goodbye, high-fructose corn syrup…

Having a sudden day off due to my employer cancelling, I found myself with an extended weekend. I hadn’t watched a documentary in quite some time, and knowing my brother had a Netflix account I tapped into it this morning to find a film I read about nearly six months ago but forgot to pursue when it hit the market.

Forks over Knives is a slow-paced, statistical pursuit of not attacking any particular industry, but simply displays the facts of how American culture has become so entrenched with consuming processed goods that our demand for convenience is having much more grim repercussions than they’re worth. Following WWII, supermarkets started to boom in stocking shelves with concentrates, artificial sweeteners, and freeze dried meals that quickly made their way into the homes of most Americans. Consumerism was on the up-and-up, and soon our diets that used to consist of many locally grown farm products were replaced by processing factories that made BIGGER and CHEAPER items.

However, it wasn’t until the late 80’s that researchers began to notice a spike in the despairing health of Americans. Why were there so many heart attacks? Diabetes? Obese populations? They slowly began to trace it back not only to processed goods, but the fact that Americans no longer ate an abundance of produce. Instead, meats – particularly red – became staples of American culture, without much thought of how different this new diet was from past generations. Grandparents would scratch their heads at the size of their children, let alone their grandchildren, but it isn’t until now that we are starting to get the idea of what exactly is killing us off.

So where does that leave us now? Well, and I find this quite humorous, those that are daring to change their diets to whole food, plant-based consumption are typically labeled as hippies; and in certain subcultures of America (or maybe it’s an overall stereotype), men who venture to be vegetarians are emasculated because they don’t eat from the grill anymore. And yet, as you can see within this documentary, if not real life experiences, these people who phase out meat and processed goods are exceptionally healthier.

Sadly, and this disappoints me most, people of color within the United States are more susceptible to and have a greater history of these health issues; this is not because of their race, but because it’s simply all they can afford in light of how expensive a plant-based diet is. For example, Camden, a place more diverse and filled with people of color than most any other city in the nation, has only one grocery store where adequate goods can be purchased. All other stores hold processed, knock-off brand items that only perpetuate their current condition. I think I head the need for social reform whistling in the wind…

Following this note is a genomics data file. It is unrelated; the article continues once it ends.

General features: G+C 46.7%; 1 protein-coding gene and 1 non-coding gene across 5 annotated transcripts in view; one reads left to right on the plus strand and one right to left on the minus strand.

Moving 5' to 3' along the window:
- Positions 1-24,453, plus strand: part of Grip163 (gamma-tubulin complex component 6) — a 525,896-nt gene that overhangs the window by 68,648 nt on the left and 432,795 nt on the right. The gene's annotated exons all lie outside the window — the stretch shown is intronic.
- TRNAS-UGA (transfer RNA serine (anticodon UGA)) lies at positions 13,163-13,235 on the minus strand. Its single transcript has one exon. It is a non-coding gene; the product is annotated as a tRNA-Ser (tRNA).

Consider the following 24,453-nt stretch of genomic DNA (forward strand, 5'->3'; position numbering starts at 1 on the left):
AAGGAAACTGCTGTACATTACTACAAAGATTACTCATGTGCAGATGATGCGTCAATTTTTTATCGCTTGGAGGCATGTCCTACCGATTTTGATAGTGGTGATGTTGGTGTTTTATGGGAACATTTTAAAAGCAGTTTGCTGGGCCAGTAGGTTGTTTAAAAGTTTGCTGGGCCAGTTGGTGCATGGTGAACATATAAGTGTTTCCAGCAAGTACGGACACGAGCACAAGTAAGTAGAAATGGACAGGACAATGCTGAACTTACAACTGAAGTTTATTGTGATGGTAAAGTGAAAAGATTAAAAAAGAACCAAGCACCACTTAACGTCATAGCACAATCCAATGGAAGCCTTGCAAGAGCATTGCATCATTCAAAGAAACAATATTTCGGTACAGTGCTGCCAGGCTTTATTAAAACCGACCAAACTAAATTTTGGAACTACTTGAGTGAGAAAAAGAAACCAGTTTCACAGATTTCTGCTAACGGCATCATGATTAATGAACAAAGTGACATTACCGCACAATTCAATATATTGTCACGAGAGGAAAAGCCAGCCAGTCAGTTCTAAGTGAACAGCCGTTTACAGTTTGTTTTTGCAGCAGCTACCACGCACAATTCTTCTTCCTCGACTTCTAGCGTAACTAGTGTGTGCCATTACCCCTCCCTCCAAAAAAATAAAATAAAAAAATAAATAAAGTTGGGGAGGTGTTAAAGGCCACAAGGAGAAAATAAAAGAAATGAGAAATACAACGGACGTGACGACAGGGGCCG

As for what this means for me, and hopefully you as well, if you’ve dared flatter me with reading this far, is that there needs to be a shift in how we spend our dollar. A year ago Sarah and I jumped on this endeavor of only buying goods from what are deemed “socially responsible” companies, but now it’s time to not only spend money where justice is upheld on a corporate level. I don’t have any singular verses from Scripture to throw on the table, but from what I do understand of the OT, God didn’t arbitrarily call some animals unclean and others clean for the Israelites to eat. He instead had the purpose of keeping the Israelites healthy with what He understood about His creation. For example, there was nothing inherently wrong about pigs, but the Israelites didn’t have the means of cleaning and eating pork properly. That’s why He said no, don’t eat it. So when taken with this context, I’m fairly confident in saying that the destruction of our own bodies with the crap we daily put into it isn’t all too pleasing to Him.

I have nothing clear-cut to offer here, which I believe is actually most appropriate, but I think considering and praying over the food choices we make may be something to consider. I understand it’s more expensive to pursue a diet that economically demands a greater grocery bill, but if you’re willing to reflect upon a diet change for the betterment of your life, perhaps the same can be done for all spending choices in general. In other words, use this time to evaluate how much you spend on extraneous expenses and shift some of that funding to buying goods that will allow for a much more sustaining and gratifying lifestyle. If you need more convincing and have 90 minutes, you could always watch this documentary, as well.

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~ by Chris Kyle on September 12, 2011.

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